MLK and Ghandi Today, Can Non-Violence and People Power Work?

In the 20th Century two groups of oppressed people were led to greater freedom by two different men in two different places. The circumstances, other than shared oppression, were wholly different. But but both movements were successful, to a large and undeniable extent. Will this method of change work today?

Yes it will.

But only if the People choose to make it work. And only if the People learn not just the lessons and the methods of non-violent change….but also learn the lessons of how that changed was stopped.

If the method of non-violent change was so successful, why are we not practicing it now in large numbers to fight the current battle of Justice vs. Oppression?

What is lacking is not the method, but someone to lead the movement.

Without the charismatic presence of Ghandi and MLK, neither movement would have succeeded. The People rallied around them and bought into nonviolence because of their personal examples and their personal sacrifices. But Ghandi took on the whole British Empire. And King took on a whole culture. And won.  

In that sense, the ‘enemy’ doesn’t matter. It was and is the people finding a way to unite to fight whatever monolithic force is on the horizon that matters. The People united can never be defeated. The only question is how to unite the people.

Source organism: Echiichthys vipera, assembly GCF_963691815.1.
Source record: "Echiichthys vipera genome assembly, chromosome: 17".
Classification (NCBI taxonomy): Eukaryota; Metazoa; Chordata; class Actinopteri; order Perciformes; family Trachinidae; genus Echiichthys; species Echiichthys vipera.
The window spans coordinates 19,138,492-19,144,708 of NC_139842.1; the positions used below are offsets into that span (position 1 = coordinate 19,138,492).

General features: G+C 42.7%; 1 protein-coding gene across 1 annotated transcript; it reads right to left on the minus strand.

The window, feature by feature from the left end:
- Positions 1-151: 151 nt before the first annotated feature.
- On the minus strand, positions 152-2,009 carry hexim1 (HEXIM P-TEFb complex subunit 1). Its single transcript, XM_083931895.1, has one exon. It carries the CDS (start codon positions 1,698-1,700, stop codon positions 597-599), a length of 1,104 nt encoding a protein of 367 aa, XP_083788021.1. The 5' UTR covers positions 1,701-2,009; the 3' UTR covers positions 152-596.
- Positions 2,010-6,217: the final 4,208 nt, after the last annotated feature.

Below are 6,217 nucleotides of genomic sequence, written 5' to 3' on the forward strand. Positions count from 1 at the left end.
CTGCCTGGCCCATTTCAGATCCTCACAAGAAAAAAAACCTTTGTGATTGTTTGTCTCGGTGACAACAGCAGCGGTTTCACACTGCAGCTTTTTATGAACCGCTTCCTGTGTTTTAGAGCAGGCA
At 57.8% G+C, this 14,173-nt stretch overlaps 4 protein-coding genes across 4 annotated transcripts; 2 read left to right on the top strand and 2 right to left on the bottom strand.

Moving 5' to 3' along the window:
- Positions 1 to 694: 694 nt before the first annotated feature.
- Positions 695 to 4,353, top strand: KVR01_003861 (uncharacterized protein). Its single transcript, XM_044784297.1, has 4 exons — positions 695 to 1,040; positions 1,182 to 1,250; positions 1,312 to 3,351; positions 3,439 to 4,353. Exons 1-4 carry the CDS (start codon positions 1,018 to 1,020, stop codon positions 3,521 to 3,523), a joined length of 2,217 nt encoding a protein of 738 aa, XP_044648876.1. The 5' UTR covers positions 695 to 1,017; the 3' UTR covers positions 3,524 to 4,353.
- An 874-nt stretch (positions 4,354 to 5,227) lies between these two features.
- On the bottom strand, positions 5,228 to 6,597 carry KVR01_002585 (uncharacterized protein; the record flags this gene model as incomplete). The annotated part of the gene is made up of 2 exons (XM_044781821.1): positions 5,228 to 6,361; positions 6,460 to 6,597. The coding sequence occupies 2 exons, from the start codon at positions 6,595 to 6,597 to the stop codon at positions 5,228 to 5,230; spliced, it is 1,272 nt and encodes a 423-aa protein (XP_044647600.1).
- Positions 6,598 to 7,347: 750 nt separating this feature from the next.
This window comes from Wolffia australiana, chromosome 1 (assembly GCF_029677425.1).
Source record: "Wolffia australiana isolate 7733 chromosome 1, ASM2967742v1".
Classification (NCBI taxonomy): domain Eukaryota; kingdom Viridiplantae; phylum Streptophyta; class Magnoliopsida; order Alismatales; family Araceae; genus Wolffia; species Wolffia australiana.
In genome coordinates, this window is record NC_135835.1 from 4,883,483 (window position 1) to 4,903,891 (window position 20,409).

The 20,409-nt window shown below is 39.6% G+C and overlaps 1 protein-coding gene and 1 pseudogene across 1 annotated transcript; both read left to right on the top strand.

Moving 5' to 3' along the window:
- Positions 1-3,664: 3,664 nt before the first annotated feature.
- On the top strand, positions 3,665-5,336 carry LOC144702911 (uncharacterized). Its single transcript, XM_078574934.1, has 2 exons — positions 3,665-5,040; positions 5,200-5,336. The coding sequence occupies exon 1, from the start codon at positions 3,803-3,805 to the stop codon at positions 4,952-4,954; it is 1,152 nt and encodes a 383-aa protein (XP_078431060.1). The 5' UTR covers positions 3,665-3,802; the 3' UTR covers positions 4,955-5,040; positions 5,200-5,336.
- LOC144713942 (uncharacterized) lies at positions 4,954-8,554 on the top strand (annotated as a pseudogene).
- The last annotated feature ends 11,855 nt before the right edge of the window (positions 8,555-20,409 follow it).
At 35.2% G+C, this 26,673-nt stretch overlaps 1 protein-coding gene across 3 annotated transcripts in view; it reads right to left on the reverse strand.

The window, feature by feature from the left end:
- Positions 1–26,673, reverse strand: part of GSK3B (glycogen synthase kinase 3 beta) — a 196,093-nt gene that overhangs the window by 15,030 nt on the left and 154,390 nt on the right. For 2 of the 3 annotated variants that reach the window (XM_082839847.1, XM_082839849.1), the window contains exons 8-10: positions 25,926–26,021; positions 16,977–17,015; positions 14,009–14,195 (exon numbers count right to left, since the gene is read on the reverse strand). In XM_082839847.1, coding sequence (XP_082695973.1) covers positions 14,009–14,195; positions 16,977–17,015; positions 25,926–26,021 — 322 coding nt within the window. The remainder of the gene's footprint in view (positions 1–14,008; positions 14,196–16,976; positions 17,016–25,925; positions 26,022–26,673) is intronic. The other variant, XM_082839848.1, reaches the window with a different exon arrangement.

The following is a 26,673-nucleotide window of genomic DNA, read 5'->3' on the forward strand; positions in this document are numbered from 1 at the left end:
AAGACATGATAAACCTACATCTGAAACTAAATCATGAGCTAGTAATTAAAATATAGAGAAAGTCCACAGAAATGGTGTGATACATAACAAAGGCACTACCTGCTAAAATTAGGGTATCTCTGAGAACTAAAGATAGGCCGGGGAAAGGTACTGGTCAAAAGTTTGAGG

In another sense…..the fact that they were both assassinated… it does matter, very much. Since MLK …and Malcom … and JFK ….and RFK were all killed, you’ll notice that no strong charismatic leader that has the power to unite people has emerged and gained power and been able to lead. You’ll notice that any strong leader of a populist movement is destroyed either through violence, or now in our modern age by being smeared and discredited. And you will notice that for now at least, the entrenched interests, the establishment, is more powerful than ever and is constantly seeking to gain new and expanded powers over The People.

Coincidence or conspiracy? That really doesn’t matter, much, either. What really matters is that all of these men, these very prominent agents for real popular change were cut down, and the movements that they led were stopped because of it. Read this excellent essay by TomP over at Dkos and you will see that Martin was just about to lead a Poor People’s Campaign. To steal some of Tom’s quotes    

In his last months, King was organizing the most militant project of his life: the Poor People’s Campaign.

   He crisscrossed the country to assemble “a multiracial army of the poor” that would descend on Washington – engaging in nonviolent civil disobedience at the Capitol, if need be – until Congress enacted a poor people’s bill of rights.

   Reader’s Digest warned of an “insurrection.”

   King’s economic bill of rights called for massive government jobs programs to rebuild America’s cities. He saw a crying need to confront a Congress that had demonstrated its “hostility to the poor” – appropriating “military funds with alacrity and generosity,” but providing “poverty funds with miserliness.”